It is prepared with fruits which are macerated in water. Some people use liquor, which gives the fruit a much softer and smoother texture, and, of course, a lot of flavor!
Another Christmas favorite in Venezuela, quesillo is a delicious flan or pudding that can be eaten any time of year.It is made mainly with egg and condensed milk, varying in its texture depending on the recipe.
This yummy dessert is accompanied by a caramel topping that sometimes uses liqueurs, adding an interesting combination of sweet and sour.
11. Ponche de Crema (Cream Punch)
At Christmastime, Venezuelans, like the majority of people, make the most of their vacations, enjoying parties, getting nostalgic, and enjoying an alcoholic drink or two. And what better drink than ponche de crema (cream punch)? Egg and milk is mixed with rum, brandy, or something similar, for a satisfying Christmas beverage, which is usually served as a dessert.
To ensure great flavor and sublime texture in your ponche de crema, the eggs must be well beaten. Cream punch is so delicious that some families prepare it without alcohol for children. Kids love it as the taste and texture is similar to ice cream.
12. Stuffed Baked Turkey
As we’ve already mentioned, some Venezuelan Christmas traditions are adaptations of foreign traditions. With this in mind, locals choose to stuff turkey with something typically Venezuelans: pork, ham, or bacon, for a meaty taste explosion!
Along with roasted pork leg, this dish is one of the most exquisite and interesting preparations in terms of the main course of Christmas dinner in Venezuela.
13. Papaya Dessert
Many Christmas sweet dishes are quite elaborate, requiring a lot of hard work, but papaya dessert is thankfully very easy to prepare. All you need to do is macerate some papaya and throw in some cinnamon. What could be simpler?
Papaya dessert can be made any time of the year since papaya is available at the greengrocer’s all year round. A real winner, it has a jelly or honey-like texture, with chunks of papaya nestled in the sweet goodness.
14. Cabello de Ángel (Angel’s Hair)
This dessert is not as traditional in Venezuelan Christmas as the torta negra, however there are some regions of the country where it is a classic element in the Christmas dinner.It is an artisan treat, similar to papaya dessert in terms of texture, but made with pumpkin, combined with pieces of pineapple and a lot of sugar.
Cabello de ángel arose from the mixing of cultures that led to the arrival of the sugar cane in Venezuela. Always a favorite, it takes its name because of the fine, shiny strands of pumpkin that resemble the hair of angels.
15. Jamón Planchado
Another Christmas favorite, jamón planchado or “ironed ham” can be seen all year round in Venezuela, consisting of a joint of smoked ham combined with sweet ingredients such as pineapple chunks.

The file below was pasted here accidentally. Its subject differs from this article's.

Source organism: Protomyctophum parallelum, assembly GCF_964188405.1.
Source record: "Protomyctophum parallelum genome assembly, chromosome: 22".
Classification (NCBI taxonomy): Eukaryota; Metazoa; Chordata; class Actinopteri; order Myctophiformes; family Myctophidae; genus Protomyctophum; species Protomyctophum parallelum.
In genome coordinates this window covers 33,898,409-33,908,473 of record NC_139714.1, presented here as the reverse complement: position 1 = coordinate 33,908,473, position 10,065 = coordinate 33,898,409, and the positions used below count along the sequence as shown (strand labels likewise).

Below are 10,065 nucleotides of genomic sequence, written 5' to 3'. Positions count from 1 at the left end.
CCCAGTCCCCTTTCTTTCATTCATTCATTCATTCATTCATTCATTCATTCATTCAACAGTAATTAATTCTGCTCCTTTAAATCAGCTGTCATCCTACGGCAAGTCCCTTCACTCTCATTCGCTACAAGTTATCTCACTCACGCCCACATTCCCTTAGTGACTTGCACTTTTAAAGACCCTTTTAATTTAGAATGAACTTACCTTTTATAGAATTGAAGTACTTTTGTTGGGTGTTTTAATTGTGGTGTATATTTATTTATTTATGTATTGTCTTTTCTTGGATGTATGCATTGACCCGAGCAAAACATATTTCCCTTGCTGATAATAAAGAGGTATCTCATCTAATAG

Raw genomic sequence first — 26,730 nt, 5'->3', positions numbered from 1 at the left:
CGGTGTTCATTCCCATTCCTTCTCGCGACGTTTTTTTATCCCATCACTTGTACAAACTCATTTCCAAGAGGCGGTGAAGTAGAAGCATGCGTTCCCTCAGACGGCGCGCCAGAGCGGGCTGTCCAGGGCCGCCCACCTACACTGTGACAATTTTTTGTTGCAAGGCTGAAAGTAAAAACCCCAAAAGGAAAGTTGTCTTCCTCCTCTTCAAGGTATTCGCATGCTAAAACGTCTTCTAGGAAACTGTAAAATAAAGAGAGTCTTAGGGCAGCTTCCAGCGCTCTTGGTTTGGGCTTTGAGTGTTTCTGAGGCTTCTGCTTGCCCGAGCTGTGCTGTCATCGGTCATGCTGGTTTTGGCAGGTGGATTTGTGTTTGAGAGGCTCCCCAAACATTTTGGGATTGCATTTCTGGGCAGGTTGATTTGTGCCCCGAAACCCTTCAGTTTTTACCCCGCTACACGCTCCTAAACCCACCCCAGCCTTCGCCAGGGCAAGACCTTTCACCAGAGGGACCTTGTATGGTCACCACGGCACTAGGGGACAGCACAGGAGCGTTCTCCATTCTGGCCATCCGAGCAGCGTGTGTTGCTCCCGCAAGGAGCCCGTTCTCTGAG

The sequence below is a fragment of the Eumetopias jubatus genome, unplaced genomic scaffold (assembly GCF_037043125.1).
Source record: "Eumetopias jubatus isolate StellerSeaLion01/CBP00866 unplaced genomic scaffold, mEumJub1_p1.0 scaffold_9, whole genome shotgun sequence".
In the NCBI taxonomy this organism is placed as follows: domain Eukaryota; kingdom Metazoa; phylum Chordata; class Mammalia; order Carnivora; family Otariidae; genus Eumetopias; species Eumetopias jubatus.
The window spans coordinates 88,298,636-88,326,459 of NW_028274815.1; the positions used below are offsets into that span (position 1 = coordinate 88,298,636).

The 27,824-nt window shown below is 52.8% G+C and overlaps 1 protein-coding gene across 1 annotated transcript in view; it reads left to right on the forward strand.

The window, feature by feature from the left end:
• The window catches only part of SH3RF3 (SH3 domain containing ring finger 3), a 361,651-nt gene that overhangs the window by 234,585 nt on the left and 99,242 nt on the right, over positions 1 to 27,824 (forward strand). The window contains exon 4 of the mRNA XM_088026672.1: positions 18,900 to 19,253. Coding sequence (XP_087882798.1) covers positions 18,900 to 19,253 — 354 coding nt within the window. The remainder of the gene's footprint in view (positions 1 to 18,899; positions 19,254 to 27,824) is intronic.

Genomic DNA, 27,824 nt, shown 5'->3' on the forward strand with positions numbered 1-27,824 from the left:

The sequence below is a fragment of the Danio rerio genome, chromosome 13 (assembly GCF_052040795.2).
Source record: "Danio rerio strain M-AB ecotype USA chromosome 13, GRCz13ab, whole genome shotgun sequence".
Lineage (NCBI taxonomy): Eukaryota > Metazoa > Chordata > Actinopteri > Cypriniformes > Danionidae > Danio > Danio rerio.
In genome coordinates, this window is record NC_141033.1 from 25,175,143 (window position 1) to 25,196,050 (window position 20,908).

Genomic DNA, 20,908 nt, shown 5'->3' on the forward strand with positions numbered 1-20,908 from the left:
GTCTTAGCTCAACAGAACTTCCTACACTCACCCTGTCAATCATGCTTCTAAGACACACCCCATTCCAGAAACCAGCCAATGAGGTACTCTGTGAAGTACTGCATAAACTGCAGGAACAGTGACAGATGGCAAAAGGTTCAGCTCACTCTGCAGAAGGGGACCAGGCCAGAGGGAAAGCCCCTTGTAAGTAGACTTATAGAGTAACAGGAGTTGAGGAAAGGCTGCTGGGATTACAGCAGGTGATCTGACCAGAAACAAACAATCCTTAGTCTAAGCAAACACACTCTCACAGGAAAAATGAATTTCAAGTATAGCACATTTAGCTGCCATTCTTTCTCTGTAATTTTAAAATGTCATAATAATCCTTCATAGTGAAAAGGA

Just like pernil a la piña, this exquisite dish really knows how to mix sweet and salty flavors.
Bollo is a salty Christmas dish similar to hallaca, but does not come wrapped in banana leaves. Many people serve it with avocado sauces or hot sauces. It is a delicious salty dough filled with mincemeat and various vegetables.
17. Torta de Tres Leches (Three-Milk Cake)
Popular throughout the year, torta de tres leches is so-called because it uses regular milk, evaporated milk, and condensed milk, alongside meringue or cream and a touch of cinnamon. Absolutely wonderful.
18. Negro en Camisa
Negro en camisa (black in a shirt) is a must-have Christmas dessert in Venezuela, and one of the most symbolic agricultural products of the country. Flavor-wise, the combinations on show e.g. the cocoa with the crème anglaise cause an experience like no other.
This Christmas classic gets in name from the combination of colors: the dark color of the pure cocoa cake with the white color of the English cream.
19. Christmas Log
As the picture shows, this is a rolled cake with delicious sweet cream inside, coated in a chocolate glaze to look like (what else?), a Christmas tree trunk!
20. Rosca Navideña (Christmas Wheel)
This traditional dessert is a sweet bread made from several very interesting ingredients. The rosca de reyes is favorite for the whole family and takes it name from its distinctive wheel shape.
Other Venezuelan traditions or customs that include Christmas dishes
Although grapes are not necessarily a dish (much less a Christmas dish), it is tradition in Venezuela to eat 12 grapes during the final 12 seconds of the year. It is a custom that supposedly evokes prosperity and good wishes for the new year.
Arepa Stuffed with Pernil
Arepas are a typical Venezuelan dish that have nothing to do with Christmas, but at Christmas time many families prepare them with pork, eaten for breakfast or lunch on December 25th or January 1st. A great way to revive after the big celebration the day before!
Related: 23 Popular Venezuelan Dishes